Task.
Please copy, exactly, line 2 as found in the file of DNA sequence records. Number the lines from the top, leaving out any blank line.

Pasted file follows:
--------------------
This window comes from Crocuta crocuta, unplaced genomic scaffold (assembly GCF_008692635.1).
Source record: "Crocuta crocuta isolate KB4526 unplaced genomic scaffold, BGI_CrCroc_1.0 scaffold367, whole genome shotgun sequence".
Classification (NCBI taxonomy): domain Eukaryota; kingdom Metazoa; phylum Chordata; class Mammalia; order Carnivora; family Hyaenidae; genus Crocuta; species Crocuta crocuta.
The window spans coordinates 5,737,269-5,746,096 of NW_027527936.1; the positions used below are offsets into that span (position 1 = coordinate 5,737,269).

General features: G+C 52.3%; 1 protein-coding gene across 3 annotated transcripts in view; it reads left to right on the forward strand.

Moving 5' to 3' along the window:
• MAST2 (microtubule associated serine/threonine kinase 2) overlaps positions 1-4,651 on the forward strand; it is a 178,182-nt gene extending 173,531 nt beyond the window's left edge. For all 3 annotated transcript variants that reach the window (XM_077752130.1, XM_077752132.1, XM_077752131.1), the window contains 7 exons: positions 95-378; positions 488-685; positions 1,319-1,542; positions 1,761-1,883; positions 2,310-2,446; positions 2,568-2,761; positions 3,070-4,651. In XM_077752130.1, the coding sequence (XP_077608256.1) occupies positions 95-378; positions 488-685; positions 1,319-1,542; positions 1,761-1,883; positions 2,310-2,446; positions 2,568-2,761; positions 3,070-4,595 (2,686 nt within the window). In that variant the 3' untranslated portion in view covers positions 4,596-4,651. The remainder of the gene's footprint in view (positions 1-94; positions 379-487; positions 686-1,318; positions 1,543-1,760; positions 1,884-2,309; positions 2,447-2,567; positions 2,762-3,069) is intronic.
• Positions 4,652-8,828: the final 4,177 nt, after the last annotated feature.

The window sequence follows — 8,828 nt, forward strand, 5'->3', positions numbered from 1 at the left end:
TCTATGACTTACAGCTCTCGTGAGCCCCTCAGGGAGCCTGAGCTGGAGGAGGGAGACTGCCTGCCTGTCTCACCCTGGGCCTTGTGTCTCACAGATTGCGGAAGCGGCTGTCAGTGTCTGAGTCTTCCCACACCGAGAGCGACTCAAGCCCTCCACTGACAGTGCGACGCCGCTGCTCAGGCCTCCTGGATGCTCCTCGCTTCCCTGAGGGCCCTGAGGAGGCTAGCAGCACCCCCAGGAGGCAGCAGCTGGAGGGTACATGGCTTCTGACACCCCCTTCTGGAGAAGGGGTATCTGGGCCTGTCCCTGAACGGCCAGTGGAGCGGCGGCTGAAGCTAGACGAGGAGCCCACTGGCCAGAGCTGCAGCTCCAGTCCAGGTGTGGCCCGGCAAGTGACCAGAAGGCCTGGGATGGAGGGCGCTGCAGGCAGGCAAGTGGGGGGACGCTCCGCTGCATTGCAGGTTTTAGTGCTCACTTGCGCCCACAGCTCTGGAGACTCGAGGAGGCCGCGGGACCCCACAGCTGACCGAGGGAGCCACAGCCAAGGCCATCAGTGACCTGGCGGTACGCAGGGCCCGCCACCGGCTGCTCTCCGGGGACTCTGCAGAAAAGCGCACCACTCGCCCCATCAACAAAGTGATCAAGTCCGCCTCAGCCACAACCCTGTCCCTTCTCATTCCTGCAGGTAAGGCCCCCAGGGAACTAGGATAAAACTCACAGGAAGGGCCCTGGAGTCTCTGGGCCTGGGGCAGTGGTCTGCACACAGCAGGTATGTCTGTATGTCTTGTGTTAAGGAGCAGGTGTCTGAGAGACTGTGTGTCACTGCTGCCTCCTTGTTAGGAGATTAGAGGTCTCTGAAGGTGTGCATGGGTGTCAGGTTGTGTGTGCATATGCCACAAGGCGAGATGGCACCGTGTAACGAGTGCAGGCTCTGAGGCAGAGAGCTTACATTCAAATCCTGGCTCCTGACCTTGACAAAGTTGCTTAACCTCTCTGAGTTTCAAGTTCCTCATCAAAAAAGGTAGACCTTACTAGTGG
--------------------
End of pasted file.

Source record: "Crocuta crocuta isolate KB4526 unplaced genomic scaffold, BGI_CrCroc_1.0 scaffold367, whole genome shotgun sequence".